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VALE BRU, THE BEER WITH JUST A TOUCH OF SEXISM AND A DASH OF MISOGYNY

Date: 2018-06-08


Vale Bru, The Beer With Just A Touch Of Sexism And A Dash Of Misogyny 2

Vale Bru, The Beer With Just A Touch Of Sexism And A Dash Of Misogyny 3

Vale Bru, The Beer With Just A Touch Of Sexism And A Dash Of Misogyny 4


Its always been clear that beer is a manly drink and, while there are a few females that do actually enjoy a beer, all of the advertising is aimed at men specifically (subtle sexism).

But this brand of craft beer didn't hold back at all.

A Johannesburg based craft beer company is being heavily criticised for their new marketing campaign with its outrightly sexist adverts. Vale Bru promoted its “moist” and “gushing” range of beers last week (um... eeuw) and named their beers "Filthy Brunette" (an Indian pale ale) and an "Easy Blonde" which contains a description saying 'All your friends have already had her'. A few of the other beers to name and shame are the "Raven P*rra" (an offensive slang word for a Portuguese person) – “A porter with the best head in town” (again... eeuw) and the Ripe Redhead – "Previously a Ginger P*key" (stigma for people of the Traveller community).

The women of the craft beer industry expressed that they were more than displeased with the angle that Vale Bru had taken and even Thandi Guilherme, founder and author of the platform Craft Geek, wrote a blog post trashing the company and its campaign: "Sexy is not always sexist. Know the difference," was her advice “#Metoo, Rape culture and Trump’s ‘locker room’ misogyny are not funny. These are real problems that society is trying to deal with. Don’t go there.”

Lucy Corne, the founder of The Brewmistress, compared the owners to a bunch of 14-year-old boys.

Mias Nel, a partner at Vale Bru, said that he didn't expect such an outcry over the campaign and said that they intended to make the names of the beers "gender neutral" and that the Easy Blonde beer has been on the market for quite a while. They decided to change up the campaign resulting in the explicit sexist names and descriptions and admitted, "we did the wrong thing". They have now decided to collaborate with the ladies in the industry to get a lesson or two on sexism, which Nel admitted was noticeable in the industry. “We don’t want to be cowards. We are really good guys,” he said of himself and his partners.

However, Vale Bru claims to have received no pushback for using the derogatory Portuguese reference, saying: “In fact, my fiancée is Portuguese and she came up with it.” The company issued a public apology on it's Facebook page but Guilherme was still unimpressed at the nature of the apology that seemed too flippant to be sincere.

She was quoted in Business Insider saying that Vale Bru has put themselves in a very difficult position: “They have a few loyal followers (who are often equally offensive and bigoted) [who] don't see the issue with the branding, while facing enormous pressure from the majority of us, men and women from all different industries, not just beer and brewing. Their best bet would be to rip the Band-Aid off, apologise sincerely, change the labels and get on with it. Being a craft brewer in South Africa is really tough and your reputation is one of your most important assets. If you want to be clever, like Nando’s, you also have to know where the line is."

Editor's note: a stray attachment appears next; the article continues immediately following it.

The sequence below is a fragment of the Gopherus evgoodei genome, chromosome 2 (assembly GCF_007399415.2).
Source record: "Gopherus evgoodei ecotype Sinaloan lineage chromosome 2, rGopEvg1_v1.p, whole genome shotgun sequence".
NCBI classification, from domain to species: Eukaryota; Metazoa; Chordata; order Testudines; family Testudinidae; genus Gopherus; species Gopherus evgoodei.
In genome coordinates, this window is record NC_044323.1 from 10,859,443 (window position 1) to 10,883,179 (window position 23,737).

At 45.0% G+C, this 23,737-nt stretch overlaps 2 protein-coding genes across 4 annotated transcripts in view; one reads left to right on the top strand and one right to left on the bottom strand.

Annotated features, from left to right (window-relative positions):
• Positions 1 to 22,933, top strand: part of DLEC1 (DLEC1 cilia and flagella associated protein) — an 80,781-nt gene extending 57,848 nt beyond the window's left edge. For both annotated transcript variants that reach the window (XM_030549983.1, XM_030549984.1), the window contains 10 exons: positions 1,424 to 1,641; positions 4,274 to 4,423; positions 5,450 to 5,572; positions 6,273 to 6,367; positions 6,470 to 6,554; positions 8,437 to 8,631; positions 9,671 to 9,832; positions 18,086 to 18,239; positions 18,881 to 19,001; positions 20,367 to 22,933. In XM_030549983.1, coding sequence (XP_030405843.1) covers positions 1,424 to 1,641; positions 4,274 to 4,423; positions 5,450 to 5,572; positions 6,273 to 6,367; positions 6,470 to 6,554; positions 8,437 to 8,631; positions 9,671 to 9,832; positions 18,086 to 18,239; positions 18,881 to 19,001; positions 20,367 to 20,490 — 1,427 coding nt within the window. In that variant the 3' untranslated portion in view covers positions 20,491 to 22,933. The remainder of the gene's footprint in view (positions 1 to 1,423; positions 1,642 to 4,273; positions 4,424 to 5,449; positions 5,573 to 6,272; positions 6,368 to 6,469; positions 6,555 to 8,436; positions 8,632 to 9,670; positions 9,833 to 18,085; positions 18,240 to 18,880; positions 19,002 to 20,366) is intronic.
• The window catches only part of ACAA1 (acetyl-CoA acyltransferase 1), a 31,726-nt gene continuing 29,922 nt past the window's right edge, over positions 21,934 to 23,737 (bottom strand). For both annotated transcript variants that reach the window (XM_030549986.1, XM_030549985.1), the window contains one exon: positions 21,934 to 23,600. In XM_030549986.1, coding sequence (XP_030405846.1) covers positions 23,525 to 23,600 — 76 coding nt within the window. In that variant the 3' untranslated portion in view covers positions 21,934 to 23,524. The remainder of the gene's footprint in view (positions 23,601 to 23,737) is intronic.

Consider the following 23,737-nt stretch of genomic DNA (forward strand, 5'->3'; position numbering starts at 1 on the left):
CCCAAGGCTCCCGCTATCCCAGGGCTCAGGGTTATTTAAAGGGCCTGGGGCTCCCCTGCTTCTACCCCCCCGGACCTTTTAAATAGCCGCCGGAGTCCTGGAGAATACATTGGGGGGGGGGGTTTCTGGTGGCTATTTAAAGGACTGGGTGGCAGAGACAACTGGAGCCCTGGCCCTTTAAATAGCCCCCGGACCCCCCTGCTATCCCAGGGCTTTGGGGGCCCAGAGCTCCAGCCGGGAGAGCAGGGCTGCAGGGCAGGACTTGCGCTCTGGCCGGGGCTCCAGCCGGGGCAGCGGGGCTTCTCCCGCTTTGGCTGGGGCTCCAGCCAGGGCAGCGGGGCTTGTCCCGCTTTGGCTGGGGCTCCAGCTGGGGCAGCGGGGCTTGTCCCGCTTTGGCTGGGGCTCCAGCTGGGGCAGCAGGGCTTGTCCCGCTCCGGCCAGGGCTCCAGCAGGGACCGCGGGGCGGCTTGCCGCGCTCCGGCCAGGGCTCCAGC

Despite the negative reaction Vale Bru received, they are not changing the names of their beers. The Edenvale-based company doesn’t actually brew the beer, they merely re-label and distribute beer from the Swagga Brewery in Alrode.

With all the criticism flying about, the company responded with this statement:

"Our branding was intended to be provocative – to push the envelope to some extent – and until now, we've received an overwhelmingly positive response from both men and women. Contrary to how the piece portrays us, we are family men. We are all in happy relationships. Some of us have kids. We care about our community. It was our initiative that revived Horwood's Farm in March. The popularity of the Market has rejuvenated the Farm and we hope to do likewise with the nearby Skate Park.

"Vale XVIX is a branding company. Beer is merely a sideline of our business. Our T-shirts and caps are our main focus at the moment and they are separate from our beer brand. None of our merchandise refers to Vale Bru or to our beers. The comment by Phillipa from Darling Brew is therefore misplaced.

"Yes, our beer branding is edgy. There will always be some who see it as crass. But there are plenty of others who appreciate the playfulness and the sexual innuendo. We have never used any lewd images, nor is our branding derogatory towards women or any other group. We categorically reject the promotion of misogyny, sexism, racism and rape culture. In our view, the article is deliberately sensationalist and inflammatory.

"However, we're not turning a blind eye to the criticism. We acknowledge that we erred by assigning a gender to some of our beers in certain Facebook posts and for this, we have already apologised. We’ll re-consider our beer descriptions. But we intend to retain our beer names. An easy blonde can be a man or a woman. So can a filthy brunette.
Thank you to all loyal Vale supporters and customers. To them we say, rest assured, we won’t be deterred from developing our brand and from continuing to make a contribution to the Vale community."

Most people consider risky marketing simply dipping their toe in the water of borderline inappropriate but these guys did a full-on bellyflop in the "DO NOT TOUCH" pool. These guys should brace themselves for the sh*t storm brewing on the other side of the brand.

What do you think of this debacle, leave us a comment below.



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